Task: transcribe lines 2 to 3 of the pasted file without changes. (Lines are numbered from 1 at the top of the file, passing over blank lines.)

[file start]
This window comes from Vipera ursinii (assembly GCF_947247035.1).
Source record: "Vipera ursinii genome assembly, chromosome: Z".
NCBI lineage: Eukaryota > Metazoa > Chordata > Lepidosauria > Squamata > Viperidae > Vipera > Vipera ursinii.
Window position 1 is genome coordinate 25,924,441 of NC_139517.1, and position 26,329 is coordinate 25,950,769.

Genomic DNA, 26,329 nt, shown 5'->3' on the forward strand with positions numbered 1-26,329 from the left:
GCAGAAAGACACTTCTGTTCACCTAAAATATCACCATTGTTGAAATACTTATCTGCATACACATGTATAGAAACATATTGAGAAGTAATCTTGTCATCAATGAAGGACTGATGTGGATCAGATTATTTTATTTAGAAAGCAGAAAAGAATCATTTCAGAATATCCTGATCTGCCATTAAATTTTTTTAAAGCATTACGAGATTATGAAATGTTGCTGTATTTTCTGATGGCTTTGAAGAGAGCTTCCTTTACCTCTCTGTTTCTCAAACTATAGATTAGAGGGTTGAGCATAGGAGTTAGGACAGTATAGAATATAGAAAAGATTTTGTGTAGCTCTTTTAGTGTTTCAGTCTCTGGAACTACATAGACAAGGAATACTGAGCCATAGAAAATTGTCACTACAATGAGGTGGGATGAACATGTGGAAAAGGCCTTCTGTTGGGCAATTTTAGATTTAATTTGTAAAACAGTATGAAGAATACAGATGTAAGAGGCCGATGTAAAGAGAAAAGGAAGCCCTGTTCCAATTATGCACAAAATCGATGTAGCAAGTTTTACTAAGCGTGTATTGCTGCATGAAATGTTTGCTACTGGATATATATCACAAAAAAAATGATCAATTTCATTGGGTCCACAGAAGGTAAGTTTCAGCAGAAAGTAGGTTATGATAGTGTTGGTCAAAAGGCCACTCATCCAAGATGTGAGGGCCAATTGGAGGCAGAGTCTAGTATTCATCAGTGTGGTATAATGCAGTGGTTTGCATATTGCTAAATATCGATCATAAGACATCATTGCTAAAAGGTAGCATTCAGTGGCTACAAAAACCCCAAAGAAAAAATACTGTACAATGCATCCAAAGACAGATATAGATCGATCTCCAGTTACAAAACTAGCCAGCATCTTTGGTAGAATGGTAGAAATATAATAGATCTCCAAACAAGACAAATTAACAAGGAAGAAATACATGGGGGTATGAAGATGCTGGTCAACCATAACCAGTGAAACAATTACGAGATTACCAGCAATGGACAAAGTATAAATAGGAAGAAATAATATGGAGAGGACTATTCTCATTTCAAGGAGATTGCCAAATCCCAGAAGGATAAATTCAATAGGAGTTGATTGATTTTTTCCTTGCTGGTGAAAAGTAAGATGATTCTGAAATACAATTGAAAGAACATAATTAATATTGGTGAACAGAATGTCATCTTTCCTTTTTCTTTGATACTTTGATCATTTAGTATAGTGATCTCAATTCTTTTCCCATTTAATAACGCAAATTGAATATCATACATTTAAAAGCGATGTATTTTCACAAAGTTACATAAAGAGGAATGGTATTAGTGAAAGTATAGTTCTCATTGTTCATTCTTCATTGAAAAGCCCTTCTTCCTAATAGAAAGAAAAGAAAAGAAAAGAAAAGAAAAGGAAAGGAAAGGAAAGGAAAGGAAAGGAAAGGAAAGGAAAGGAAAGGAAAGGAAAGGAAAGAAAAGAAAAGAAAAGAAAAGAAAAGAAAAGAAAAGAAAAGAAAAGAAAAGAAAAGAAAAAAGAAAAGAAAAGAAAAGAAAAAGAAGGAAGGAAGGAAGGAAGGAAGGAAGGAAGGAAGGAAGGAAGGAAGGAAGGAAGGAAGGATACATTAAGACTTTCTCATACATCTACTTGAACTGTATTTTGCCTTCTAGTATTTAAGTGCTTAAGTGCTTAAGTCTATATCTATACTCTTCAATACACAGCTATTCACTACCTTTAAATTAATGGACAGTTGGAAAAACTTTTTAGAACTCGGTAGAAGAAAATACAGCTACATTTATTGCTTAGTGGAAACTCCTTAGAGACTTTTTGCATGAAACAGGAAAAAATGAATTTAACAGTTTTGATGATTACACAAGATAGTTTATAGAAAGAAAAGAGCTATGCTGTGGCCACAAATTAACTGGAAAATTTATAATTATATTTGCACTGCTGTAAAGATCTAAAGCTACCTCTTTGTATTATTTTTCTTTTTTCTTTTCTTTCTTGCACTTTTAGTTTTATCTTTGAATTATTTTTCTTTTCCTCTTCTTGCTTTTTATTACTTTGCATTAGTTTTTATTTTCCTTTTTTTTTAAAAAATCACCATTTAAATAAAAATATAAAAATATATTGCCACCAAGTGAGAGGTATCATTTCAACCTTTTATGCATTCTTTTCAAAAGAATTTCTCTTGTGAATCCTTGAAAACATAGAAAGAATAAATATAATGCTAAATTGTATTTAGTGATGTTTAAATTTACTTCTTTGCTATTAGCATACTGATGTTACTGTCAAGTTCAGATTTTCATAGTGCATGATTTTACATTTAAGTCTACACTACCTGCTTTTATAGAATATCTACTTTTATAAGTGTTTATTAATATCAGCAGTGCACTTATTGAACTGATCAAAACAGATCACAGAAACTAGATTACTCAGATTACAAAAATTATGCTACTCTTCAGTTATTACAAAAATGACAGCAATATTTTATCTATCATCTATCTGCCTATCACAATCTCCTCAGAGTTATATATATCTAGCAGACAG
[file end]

Source record: "Vipera ursinii genome assembly, chromosome: Z".
NCBI lineage: Eukaryota > Metazoa > Chordata > Lepidosauria > Squamata > Viperidae > Vipera > Vipera ursinii.